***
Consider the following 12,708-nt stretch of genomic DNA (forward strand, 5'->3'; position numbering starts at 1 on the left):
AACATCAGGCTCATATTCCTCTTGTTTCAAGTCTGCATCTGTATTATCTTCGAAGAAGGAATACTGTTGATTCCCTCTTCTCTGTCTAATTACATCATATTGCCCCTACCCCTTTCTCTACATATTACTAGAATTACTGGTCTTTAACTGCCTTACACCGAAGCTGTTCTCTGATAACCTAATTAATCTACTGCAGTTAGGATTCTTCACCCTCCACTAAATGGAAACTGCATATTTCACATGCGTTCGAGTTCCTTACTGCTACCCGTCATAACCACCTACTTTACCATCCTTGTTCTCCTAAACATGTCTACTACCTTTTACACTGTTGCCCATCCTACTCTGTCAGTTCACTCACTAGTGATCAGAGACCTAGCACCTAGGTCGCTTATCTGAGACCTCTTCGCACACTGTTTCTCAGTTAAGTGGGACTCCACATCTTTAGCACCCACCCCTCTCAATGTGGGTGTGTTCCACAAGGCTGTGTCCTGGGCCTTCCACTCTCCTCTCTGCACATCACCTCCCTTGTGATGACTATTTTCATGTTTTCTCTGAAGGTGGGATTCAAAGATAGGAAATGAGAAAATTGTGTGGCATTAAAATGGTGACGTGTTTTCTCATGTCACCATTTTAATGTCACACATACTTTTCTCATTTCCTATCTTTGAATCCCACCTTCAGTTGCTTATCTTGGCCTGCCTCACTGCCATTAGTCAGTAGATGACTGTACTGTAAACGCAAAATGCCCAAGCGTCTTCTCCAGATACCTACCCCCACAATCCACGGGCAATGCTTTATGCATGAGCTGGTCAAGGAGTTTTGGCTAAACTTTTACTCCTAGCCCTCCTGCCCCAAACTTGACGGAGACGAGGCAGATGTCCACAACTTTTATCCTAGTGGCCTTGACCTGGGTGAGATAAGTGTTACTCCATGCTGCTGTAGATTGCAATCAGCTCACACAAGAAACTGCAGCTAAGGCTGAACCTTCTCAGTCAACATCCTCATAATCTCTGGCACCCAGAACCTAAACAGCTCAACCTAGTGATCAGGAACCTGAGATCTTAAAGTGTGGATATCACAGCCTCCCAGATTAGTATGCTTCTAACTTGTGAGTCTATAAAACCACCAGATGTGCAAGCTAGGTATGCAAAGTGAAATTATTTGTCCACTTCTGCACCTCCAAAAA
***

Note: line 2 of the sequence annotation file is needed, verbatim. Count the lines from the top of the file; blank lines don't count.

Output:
AACATCAGGCTCATATTCCTCTTGTTTCAAGTCTGCATCTGTATTATCTTCGAAGAAGGAATACTGTTGATTCCCTCTTCTCTGTCTAATTACATCATATTGCCCCTACCCCTTTCTCTACATATTACTAGAATTACTGGTCTTTAACTGCCTTACACCGAAGCTGTTCTCTGATAACCTAATTAATCTACTGCAGTTAGGATTCTTCACCCTCCACTAAATGGAAACTGCATATTTCACATGCGTTCGAGTTCCTTACTGCTACCCGTCATAACCACCTACTTTACCATCCTTGTTCTCCTAAACATGTCTACTACCTTTTACACTGTTGCCCATCCTACTCTGTCAGTTCACTCACTAGTGATCAGAGACCTAGCACCTAGGTCGCTTATCTGAGACCTCTTCGCACACTGTTTCTCAGTTAAGTGGGACTCCACATCTTTAGCACCCACCCCTCTCAATGTGGGTGTGTTCCACAAGGCTGTGTCCTGGGCCTTCCACTCTCCTCTCTGCACATCACCTCCCTTGTGATGACTATTTTCATGTTTTCTCTGAAGGTGGGATTCAAAGATAGGAAATGAGAAAATTGTGTGGCATTAAAATGGTGACGTGTTTTCTCATGTCACCATTTTAATGTCACACATACTTTTCTCATTTCCTATCTTTGAATCCCACCTTCAGTTGCTTATCTTGGCCTGCCTCACTGCCATTAGTCAGTAGATGACTGTACTGTAAACGCAAAATGCCCAAGCGTCTTCTCCAGATACCTACCCCCACAATCCACGGGCAATGCTTTATGCATGAGCTGGTCAAGGAGTTTTGGCTAAACTTTTACTCCTAGCCCTCCTGCCCCAAACTTGACGGAGACGAGGCAGATGTCCACAACTTTTATCCTAGTGGCCTTGACCTGGGTGAGATAAGTGTTACTCCATGCTGCTGTAGATTGCAATCAGCTCACACAAGAAACTGCAGCTAAGGCTGAACCTTCTCAGTCAACATCCTCATAATCTCTGGCACCCAGAACCTAAACAGCTCAACCTAGTGATCAGGAACCTGAGATCTTAAAGTGTGGATATCACAGCCTCCCAGATTAGTATGCTTCTAACTTGTGAGTCTATAAAACCACCAGATGTGCAAGCTAGGTATGCAAAGTGAAATTATTTGTCCACTTCTGCACCTCCAAAAA